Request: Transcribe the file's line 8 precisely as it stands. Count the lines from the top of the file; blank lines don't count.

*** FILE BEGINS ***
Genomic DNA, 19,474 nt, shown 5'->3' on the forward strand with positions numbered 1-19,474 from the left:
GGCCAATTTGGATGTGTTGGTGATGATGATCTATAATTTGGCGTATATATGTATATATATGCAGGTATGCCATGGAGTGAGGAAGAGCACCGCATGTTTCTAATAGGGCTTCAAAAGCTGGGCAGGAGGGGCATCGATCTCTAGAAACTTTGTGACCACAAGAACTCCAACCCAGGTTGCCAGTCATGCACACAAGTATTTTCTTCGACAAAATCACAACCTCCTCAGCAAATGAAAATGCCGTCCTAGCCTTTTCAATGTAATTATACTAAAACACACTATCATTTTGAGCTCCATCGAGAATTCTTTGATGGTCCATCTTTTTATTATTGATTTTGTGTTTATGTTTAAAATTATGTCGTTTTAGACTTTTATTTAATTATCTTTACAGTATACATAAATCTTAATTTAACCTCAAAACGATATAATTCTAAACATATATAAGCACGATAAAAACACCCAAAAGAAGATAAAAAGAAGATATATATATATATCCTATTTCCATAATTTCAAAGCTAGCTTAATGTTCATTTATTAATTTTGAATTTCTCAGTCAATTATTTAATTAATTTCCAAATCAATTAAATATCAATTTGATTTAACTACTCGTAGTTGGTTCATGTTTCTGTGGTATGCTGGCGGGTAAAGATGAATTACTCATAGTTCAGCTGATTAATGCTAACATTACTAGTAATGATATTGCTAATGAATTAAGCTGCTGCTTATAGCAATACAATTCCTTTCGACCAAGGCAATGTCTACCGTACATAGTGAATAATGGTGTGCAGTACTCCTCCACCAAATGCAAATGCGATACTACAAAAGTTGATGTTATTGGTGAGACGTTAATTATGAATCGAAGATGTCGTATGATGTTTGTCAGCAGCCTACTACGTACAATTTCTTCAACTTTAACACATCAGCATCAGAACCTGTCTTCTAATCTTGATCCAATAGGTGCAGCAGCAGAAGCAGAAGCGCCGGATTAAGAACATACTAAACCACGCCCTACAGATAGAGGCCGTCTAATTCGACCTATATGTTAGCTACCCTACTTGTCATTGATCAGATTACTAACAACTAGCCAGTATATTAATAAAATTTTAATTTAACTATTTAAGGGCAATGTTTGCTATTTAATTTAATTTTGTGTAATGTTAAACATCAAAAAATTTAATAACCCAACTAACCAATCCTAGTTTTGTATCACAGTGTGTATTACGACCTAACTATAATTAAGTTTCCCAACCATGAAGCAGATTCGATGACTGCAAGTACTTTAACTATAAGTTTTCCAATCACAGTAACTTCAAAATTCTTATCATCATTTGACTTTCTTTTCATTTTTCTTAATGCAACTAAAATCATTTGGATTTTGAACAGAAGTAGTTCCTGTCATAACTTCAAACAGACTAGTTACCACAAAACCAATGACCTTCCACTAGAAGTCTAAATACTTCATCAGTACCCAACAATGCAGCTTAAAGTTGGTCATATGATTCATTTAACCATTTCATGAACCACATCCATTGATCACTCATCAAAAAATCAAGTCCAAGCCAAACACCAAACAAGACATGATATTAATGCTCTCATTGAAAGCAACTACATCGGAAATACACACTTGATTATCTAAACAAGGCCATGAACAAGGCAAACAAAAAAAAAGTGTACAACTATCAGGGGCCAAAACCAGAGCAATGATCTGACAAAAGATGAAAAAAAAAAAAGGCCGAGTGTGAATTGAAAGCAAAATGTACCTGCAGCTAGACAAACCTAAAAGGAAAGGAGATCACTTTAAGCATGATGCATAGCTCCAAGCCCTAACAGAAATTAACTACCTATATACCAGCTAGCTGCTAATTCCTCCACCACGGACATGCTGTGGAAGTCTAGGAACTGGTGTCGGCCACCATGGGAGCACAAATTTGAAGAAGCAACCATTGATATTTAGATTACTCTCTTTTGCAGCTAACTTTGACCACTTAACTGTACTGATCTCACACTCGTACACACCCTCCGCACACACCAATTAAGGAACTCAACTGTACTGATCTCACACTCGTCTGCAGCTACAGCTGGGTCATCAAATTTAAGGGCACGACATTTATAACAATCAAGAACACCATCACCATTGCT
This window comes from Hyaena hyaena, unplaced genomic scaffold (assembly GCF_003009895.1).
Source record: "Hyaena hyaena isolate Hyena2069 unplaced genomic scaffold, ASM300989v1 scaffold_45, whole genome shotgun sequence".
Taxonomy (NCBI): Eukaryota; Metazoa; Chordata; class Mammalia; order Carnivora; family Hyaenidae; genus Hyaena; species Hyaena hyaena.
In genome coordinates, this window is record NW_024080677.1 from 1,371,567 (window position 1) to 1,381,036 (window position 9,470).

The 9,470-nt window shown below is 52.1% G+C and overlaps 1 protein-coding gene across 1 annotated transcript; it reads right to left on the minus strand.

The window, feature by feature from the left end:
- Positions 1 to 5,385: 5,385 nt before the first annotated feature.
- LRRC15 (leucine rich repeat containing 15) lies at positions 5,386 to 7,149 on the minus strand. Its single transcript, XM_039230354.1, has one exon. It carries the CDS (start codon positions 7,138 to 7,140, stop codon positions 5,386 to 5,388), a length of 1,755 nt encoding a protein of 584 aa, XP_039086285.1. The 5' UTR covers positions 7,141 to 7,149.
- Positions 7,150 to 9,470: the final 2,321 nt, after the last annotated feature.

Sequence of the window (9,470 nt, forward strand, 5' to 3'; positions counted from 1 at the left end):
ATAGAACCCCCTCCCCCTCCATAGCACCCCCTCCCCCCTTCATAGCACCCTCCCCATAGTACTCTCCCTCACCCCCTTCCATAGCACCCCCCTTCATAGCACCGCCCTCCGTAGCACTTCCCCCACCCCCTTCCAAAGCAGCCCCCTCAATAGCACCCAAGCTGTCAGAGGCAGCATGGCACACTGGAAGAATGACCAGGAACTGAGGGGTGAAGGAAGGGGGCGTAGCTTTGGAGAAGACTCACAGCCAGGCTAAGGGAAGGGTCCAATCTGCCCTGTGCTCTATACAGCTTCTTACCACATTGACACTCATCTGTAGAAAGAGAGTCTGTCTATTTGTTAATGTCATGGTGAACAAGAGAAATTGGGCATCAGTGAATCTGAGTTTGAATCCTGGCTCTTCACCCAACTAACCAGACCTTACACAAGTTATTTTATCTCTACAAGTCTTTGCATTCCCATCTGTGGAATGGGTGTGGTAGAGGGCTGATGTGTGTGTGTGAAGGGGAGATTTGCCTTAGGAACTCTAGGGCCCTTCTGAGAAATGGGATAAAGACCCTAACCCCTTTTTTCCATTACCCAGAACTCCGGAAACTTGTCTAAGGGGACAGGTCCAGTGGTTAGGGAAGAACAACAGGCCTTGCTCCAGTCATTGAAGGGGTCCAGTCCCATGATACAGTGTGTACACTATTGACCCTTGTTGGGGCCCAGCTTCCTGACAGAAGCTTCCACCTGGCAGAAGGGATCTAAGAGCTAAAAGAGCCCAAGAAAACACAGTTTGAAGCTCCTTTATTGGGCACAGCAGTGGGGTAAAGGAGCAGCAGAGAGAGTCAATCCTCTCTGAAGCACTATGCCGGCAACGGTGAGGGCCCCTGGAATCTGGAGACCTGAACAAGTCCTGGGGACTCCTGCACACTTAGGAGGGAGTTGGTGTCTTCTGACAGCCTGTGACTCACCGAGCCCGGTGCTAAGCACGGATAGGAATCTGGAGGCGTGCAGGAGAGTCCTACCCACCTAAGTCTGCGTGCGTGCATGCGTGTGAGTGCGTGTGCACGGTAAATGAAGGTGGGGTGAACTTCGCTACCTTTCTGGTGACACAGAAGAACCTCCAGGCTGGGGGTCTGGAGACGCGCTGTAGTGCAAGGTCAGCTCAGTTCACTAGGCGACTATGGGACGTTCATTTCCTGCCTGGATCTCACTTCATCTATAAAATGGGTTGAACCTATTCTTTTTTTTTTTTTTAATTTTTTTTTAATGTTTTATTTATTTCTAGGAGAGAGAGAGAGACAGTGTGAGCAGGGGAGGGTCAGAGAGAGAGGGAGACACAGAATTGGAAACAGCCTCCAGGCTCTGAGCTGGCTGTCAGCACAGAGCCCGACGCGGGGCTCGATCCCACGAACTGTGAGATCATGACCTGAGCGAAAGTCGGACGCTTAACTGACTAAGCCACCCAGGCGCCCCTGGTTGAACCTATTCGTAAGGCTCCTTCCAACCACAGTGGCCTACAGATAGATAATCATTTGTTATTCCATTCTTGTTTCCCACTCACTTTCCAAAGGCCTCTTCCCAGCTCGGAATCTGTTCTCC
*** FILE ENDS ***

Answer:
The window, feature by feature from the left end: